MX3D gets go-ahead for 3D-printed bridge in Amsterdam

8 pictures

MX3D will use multi-axis industrial robots to 3D print the bridge

MX3D will use multi-axis industrial robots to 3D print the bridge. View gallery (8 images)

Gizmag has covered a wealth of remarkable architectural projects involving 3D printing – including a backyard castle, a number of small homes and a room with 260 million surfaces – but a project in Amsterdam, Netherlands, is set to be particularly impressive. 3D printing R&D firm MX3D is planning to print a bridge across a canal. It is hoped that the robots used will print their own supports and gradually move across the water, creating the bridge as they go.

The project is a collaboration with, among others, design software company Autodesk and construction firm Heijmans and will incorporate robotics, software engineering, craftsmanship and design. Designer Joris Laarman, who has previously worked with MX3D printing free-standing 3D sculptures, is using Autodesk software to design what is described as "an ornate metal bridge."

"I strongly believe in the future of digital production and local production, in the new craft," says Laarman. "This bridge will show how 3D printing finally enters the world of large-scale, functional objects and sustainable materials while allowing unprecedented freedom of form."

MX3D says the project is made feasible by its robotic 3D printing technology that effectively makes it possible to draw in mid-air. The multi-axis industrial robots to be used can print metals, plastics and combinations of materials.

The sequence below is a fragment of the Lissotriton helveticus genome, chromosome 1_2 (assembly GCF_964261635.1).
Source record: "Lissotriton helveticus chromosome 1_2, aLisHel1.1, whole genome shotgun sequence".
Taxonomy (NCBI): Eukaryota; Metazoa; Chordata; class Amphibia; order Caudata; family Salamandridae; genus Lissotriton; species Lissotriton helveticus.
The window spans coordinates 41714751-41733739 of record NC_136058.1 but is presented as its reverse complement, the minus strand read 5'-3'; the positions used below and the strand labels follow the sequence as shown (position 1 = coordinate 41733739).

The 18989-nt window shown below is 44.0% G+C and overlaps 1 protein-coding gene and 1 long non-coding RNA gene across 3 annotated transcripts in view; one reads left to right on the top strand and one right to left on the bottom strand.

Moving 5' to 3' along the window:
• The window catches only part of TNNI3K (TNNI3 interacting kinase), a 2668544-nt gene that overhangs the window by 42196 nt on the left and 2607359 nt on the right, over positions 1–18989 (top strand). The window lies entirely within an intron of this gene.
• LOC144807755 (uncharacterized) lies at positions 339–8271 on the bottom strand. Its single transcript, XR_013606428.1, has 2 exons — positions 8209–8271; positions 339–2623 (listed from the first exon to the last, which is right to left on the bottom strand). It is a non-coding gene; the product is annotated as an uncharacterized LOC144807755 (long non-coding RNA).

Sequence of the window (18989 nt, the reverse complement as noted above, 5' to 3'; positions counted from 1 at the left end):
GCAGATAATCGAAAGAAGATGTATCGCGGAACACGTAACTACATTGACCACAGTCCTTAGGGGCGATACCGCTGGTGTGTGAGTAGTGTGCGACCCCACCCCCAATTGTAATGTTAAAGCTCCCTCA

"What distinguishes our technology from traditional 3D printing methods is that we work according to the 'printing outside the box' principle," explains CTO of MX3D Tim Geurtjens, "By printing with 6-axis industrial robots, we are no longer limited to a square box in which everything happens."

For the bridge project, the robots will be printing in steel. They will use specially-designed arms that heat up the metal to 1,500° C (2,732° F) before welding the structure. This approach means structures can be created that are strong, durable and complex.

What's more, it is hoped that the entire process will take place on-site. Assuming that is the case, the robots will begin creating the structure on one side of the water and will create rail-supports as they go. They will then be able to gradually slide forward on the supports, literally creating the bridge upon which they are crossing the canal (as demonstrated in the visualization below).

A visitor center where people can follow the progress of the robots is expected to be opened to the public in September, although the exact location of the bridge is yet to be confirmed.

The video below provides an introduction to the project.

Source: MX3D, Joris Laarman Studio

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